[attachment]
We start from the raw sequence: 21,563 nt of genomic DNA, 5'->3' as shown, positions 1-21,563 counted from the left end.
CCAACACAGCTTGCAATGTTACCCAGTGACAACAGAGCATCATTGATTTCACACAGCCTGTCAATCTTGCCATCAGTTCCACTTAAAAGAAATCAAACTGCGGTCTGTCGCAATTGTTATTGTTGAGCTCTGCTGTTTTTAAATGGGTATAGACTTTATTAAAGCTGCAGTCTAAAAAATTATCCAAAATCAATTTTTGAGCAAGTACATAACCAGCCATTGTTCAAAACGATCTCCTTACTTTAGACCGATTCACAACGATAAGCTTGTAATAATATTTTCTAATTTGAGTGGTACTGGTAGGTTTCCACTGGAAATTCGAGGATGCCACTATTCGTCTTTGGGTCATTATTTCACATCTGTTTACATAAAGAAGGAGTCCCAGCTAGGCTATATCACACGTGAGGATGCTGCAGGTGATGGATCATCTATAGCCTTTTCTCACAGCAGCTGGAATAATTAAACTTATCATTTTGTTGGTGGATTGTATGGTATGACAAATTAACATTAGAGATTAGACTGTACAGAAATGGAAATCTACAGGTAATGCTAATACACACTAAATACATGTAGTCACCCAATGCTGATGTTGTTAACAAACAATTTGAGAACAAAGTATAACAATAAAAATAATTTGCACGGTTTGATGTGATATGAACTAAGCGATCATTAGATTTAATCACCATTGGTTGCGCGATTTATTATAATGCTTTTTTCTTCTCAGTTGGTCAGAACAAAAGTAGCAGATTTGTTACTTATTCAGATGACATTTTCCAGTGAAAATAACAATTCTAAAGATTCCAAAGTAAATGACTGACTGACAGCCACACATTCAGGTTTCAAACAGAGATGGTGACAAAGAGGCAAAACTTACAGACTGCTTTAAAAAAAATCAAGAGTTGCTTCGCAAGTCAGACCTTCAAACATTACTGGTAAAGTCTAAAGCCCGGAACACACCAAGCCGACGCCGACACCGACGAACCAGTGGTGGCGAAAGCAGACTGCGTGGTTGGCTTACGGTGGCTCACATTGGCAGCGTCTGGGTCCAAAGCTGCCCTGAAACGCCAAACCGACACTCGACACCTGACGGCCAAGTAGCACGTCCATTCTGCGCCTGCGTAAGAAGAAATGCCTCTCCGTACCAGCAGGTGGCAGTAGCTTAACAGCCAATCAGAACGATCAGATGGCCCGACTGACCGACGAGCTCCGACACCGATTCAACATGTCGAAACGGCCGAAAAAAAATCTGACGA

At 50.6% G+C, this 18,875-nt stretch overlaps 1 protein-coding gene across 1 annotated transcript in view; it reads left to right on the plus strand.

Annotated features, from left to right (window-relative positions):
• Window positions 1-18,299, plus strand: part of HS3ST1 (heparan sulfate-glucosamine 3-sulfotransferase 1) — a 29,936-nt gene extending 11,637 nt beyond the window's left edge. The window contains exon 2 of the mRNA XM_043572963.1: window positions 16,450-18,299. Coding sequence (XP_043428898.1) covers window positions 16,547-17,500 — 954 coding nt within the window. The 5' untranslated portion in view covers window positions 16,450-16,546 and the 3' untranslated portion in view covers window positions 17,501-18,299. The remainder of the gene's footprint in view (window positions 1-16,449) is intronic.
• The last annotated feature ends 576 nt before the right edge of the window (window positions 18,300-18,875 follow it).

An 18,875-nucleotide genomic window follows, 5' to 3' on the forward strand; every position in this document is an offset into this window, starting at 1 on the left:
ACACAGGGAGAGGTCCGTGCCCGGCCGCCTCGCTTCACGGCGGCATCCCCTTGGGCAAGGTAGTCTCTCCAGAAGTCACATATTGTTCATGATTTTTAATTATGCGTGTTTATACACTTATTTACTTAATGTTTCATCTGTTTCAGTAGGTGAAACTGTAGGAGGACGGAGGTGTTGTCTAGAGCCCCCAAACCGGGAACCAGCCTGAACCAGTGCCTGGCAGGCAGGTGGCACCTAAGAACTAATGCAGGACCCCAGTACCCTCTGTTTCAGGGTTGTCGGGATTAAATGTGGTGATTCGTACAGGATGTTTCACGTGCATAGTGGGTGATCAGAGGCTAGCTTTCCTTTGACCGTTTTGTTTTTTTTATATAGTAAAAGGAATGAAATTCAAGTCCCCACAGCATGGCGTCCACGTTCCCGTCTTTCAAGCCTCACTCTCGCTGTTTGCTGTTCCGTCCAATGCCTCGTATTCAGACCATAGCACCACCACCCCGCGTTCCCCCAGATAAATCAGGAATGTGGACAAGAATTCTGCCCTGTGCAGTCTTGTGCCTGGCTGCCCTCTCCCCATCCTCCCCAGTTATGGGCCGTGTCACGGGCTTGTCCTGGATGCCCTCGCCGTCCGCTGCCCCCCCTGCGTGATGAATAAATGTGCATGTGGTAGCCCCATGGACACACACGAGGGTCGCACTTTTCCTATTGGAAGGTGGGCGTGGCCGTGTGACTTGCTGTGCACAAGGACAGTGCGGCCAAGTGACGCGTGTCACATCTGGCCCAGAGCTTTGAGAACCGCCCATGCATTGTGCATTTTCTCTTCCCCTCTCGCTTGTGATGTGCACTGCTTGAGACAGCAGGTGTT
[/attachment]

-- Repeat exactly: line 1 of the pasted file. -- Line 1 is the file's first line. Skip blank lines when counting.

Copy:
We start from the raw sequence: 21,563 nt of genomic DNA, 5'->3' as shown, positions 1-21,563 counted from the left end.